I hadn't meant this to be a weekly series, but that seems to be the tempo at which I'm transcribing things. So, without further ado, Part Two!
Topics covered in the series
- Introduction to Functional Programming via circuits
- Lexing and Parsing (this part)
- Simple ‘Functional’ Distributed/Concurrent Programming
- Non-Functional bits - Assignment, Exceptions, Objects, Libraries, etc.
- Advanced stuff - Continuations, Monads, Generative Programming (Language Based programming), etc.
To illustrate the functional approach to the common problem of interpreting streams of data, this post will cover the lexing (or tokenizing) and parsing (rendering into syntactic form) of a language with a simple grammar. And there are no prizes for guessing that this simple language is LISP, with expressions looking like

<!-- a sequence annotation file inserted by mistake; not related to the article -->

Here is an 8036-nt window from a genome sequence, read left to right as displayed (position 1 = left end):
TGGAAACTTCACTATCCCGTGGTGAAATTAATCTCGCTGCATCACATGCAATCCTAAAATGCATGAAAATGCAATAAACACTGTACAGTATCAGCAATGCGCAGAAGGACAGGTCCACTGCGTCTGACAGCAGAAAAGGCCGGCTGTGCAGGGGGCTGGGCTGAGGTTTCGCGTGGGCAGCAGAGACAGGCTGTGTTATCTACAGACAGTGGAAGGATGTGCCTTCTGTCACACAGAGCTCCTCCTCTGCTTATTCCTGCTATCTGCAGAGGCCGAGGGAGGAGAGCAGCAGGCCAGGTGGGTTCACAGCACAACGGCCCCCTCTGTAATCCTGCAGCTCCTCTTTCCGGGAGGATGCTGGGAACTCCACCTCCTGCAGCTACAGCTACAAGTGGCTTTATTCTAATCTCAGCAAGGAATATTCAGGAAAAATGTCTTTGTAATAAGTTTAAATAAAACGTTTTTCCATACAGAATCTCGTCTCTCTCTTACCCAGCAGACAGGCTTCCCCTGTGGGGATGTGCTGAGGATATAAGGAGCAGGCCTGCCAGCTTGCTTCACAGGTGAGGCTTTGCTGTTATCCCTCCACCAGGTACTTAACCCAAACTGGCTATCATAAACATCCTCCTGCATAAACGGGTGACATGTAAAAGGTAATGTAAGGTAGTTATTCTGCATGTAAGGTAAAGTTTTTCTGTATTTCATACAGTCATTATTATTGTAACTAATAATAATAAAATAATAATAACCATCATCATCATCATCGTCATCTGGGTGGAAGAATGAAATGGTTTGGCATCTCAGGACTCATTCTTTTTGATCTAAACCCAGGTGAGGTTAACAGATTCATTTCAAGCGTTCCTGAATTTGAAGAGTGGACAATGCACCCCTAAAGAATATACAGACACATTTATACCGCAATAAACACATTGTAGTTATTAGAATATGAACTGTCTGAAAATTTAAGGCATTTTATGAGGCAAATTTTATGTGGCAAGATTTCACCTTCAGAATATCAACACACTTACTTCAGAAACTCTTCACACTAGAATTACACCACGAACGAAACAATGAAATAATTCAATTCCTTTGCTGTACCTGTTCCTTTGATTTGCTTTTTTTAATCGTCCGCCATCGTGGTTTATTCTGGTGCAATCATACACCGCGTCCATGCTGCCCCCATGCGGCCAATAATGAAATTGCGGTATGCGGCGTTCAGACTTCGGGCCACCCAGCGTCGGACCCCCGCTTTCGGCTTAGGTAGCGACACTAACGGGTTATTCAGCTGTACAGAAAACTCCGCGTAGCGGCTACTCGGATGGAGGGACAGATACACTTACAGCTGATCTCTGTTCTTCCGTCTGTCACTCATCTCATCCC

- (mult (add x 5) factor)
- (bind ((x. 1) (y . 2) (z . 3)) (add x y z))
- (defun append (x y) (if (null x) y (cons (head x) (append (tail x) y))))
Schematically, what we want to build looks like
taking characters to lexemes to syntax tree.
The lexer for our simple grammar is a state machine that looks like this.
It operates over a stream of characters, emitting tokens on the transitions marked with "⇒"
To start coding, we assume that the input is supplied to us as a string; and our first requirement is to turn this into a
char list, which we can do, following the approach of recursive decomposition as introduced in the previous part:
The basic tools
To describe our tokens, we introduce an algebraic type which, as well as being symbolic (as our
Bits type before), also includes data
-- this defines our lexemes. Then to interpret the input data, define the list of separators (referred to as stopcases in the state diagram above)